on 18 May 2006
I heard about The National a couple of months ago by chance through the commercial success of their most recent album Alligator. It's a fantastic album and if you haven't heard of them I suggest that one first. Don't get me wrong though, I highly recommend this album also. I went out of my way to track down what is actually a longer back catalogue than I'm proud of admitting I missed first time around and I feel really happy I did.
This album is at moments stronger than the recent stoof, but not as refined and honed, often less confident and certainly slower in places. It's still the same prettyful double guitars with the harrowing and very affecting lyrics, it's a fantastic album, with a few unexpected twists as I found so completely affirming about Alligator.
I feel guilty in this bias, had I heard this album first it may well have affected me more than Alligator. Even so, this is a band that grows in my esteem the further I delve, with a criminally overlooked talent which is only now starting to take off.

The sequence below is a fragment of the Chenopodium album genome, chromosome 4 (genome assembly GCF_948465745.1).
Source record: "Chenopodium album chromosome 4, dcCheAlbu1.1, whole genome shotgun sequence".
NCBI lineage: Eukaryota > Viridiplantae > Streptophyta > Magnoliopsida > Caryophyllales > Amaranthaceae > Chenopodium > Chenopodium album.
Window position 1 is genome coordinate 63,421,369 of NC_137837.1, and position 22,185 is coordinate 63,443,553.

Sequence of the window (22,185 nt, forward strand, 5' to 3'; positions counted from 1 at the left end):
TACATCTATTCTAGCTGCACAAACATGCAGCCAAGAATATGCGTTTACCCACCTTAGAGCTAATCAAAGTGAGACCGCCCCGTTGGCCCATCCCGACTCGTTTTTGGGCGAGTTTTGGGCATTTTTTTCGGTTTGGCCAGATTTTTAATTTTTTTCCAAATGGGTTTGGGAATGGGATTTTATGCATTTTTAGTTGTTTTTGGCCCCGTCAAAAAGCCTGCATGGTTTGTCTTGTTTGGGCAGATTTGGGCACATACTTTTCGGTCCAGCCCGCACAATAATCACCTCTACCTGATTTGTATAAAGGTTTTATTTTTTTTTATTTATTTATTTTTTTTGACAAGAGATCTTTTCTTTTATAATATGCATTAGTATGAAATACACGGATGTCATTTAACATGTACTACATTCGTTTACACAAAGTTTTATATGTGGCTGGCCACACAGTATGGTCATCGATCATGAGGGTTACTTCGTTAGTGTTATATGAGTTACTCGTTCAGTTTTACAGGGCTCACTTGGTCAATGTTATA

Overall I'd suggest this as an almost certainly reliable purchase if you're into rawk or indie with affecting lyricism and a very distinctive sound, but it might be worth checking out the band's more recent stoof purely on the strength that it's more accessible on the first few listens, it's a purchase I still have on a good deal of the time though...
on 11 March 2009
Like the previous two reviewers, I tracked down this debut album by The National after having enjoyed Boxer and Alligator so much. I was unsure how it would match up to those stunning subsequent recordings, but wasn't disappointed in the slightest. There are differences - this album has a slower pace to it, and is more raw, but the quality of the tracks for me is similar to the latter releases. Berninger's lyrics are mysterious as ever, and his voice soars above the beautifully balanced instrumentation.
Stand-out songs: Pay for Me, Theory of the Crows, American Mary, Cold Girl Fever, The Perfect Song.
on 29 March 2008
I explored the National's back catalogue because I enjoyed Alligator & Boxer so much. This album is truly excellent, and stands up well to their later work. I think one of the best things about the National's music is their amazing lyrics - complex, bittersweet, emotional without going anywhere near slushy. I thought this album was as accessible as Alligator & Boxer, so even if you're new to the National then give it a go.
By the way, they are great live. Nothing like I imagined from their albums - the lead singer is truly manic on stage. Catch them if you can.